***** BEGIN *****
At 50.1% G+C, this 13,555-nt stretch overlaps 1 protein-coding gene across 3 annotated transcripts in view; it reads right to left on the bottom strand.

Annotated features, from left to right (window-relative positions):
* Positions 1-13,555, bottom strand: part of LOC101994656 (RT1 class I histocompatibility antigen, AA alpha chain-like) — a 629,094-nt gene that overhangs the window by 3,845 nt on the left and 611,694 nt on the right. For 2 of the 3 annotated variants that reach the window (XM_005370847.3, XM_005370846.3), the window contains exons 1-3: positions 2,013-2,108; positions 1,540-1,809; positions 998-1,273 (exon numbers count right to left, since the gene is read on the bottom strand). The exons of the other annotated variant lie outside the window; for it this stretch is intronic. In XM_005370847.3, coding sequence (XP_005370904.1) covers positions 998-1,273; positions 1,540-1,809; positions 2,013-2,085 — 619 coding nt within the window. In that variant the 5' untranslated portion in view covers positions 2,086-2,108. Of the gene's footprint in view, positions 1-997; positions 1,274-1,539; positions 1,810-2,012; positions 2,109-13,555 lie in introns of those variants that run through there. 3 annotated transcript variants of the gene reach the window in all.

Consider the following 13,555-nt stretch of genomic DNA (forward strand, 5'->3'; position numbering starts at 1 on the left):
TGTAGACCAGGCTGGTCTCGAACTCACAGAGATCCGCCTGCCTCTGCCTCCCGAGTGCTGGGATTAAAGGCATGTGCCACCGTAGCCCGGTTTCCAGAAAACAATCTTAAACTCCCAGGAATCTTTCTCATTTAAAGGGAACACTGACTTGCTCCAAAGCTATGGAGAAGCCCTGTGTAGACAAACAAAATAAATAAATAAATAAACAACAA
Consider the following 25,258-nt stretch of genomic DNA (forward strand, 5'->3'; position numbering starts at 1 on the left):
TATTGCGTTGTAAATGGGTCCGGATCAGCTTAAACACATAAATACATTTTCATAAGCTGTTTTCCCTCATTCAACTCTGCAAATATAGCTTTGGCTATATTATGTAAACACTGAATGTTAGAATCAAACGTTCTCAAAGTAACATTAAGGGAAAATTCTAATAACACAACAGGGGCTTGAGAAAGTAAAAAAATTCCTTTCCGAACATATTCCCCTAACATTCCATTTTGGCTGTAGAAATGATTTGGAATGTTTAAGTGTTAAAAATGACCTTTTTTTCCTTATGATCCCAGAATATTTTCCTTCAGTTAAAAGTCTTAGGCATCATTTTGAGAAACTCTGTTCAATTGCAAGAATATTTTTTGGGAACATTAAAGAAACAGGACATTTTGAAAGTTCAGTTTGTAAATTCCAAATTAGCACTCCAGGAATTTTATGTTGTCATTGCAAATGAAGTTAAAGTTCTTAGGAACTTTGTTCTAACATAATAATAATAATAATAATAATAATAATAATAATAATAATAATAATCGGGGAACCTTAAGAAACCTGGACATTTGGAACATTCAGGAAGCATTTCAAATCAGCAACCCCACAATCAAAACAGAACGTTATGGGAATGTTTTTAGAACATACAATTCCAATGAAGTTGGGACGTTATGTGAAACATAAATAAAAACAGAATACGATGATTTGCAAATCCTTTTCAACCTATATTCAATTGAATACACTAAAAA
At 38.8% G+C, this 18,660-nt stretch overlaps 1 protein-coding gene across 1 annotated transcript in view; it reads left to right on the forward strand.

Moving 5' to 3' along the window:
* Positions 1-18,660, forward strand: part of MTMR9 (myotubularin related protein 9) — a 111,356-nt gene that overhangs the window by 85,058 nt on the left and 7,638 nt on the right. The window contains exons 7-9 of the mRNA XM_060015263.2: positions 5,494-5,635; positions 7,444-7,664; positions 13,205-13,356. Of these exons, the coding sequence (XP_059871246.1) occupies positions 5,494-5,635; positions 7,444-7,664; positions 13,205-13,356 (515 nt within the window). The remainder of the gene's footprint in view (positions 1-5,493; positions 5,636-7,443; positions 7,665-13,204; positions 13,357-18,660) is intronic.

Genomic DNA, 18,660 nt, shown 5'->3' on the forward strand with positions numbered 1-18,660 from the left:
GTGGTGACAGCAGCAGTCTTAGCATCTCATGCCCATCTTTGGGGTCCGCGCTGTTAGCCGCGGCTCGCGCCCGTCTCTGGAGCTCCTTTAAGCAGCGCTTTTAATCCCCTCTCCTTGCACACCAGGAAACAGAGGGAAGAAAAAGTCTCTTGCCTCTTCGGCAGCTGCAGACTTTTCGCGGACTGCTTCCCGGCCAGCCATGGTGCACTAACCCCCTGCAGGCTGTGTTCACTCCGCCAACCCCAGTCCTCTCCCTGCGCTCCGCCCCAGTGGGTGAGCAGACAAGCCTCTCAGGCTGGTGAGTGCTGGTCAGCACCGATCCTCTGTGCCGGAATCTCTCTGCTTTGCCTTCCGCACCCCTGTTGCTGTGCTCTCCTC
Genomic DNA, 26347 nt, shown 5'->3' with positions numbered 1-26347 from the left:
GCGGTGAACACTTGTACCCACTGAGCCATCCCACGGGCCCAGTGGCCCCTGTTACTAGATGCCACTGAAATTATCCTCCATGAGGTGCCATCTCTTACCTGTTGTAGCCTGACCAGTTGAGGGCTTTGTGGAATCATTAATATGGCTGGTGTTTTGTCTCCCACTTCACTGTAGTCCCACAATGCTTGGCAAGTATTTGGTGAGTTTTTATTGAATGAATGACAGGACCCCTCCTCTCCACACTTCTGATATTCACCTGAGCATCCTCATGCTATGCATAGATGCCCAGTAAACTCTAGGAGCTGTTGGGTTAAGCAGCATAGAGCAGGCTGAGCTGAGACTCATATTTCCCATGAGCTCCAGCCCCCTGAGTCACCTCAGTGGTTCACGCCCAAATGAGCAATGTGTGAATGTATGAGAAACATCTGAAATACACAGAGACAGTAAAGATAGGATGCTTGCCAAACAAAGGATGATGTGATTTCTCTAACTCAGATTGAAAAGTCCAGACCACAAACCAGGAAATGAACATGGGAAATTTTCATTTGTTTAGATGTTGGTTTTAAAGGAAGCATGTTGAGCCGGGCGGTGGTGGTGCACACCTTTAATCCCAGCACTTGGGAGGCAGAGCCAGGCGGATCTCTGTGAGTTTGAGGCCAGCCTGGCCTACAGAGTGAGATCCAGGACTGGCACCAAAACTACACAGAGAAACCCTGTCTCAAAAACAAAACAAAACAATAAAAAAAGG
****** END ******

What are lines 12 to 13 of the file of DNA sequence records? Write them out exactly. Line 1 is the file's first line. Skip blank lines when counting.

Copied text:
GTGGTGACAGCAGCAGTCTTAGCATCTCATGCCCATCTTTGGGGTCCGCGCTGTTAGCCGCGGCTCGCGCCCGTCTCTGGAGCTCCTTTAAGCAGCGCTTTTAATCCCCTCTCCTTGCACACCAGGAAACAGAGGGAAGAAAAAGTCTCTTGCCTCTTCGGCAGCTGCAGACTTTTCGCGGACTGCTTCCCGGCCAGCCATGGTGCACTAACCCCCTGCAGGCTGTGTTCACTCCGCCAACCCCAGTCCTCTCCCTGCGCTCCGCCCCAGTGGGTGAGCAGACAAGCCTCTCAGGCTGGTGAGTGCTGGTCAGCACCGATCCTCTGTGCCGGAATCTCTCTGCTTTGCCTTCCGCACCCCTGTTGCTGTGCTCTCCTC
Genomic DNA, 26347 nt, shown 5'->3' with positions numbered 1-26347 from the left: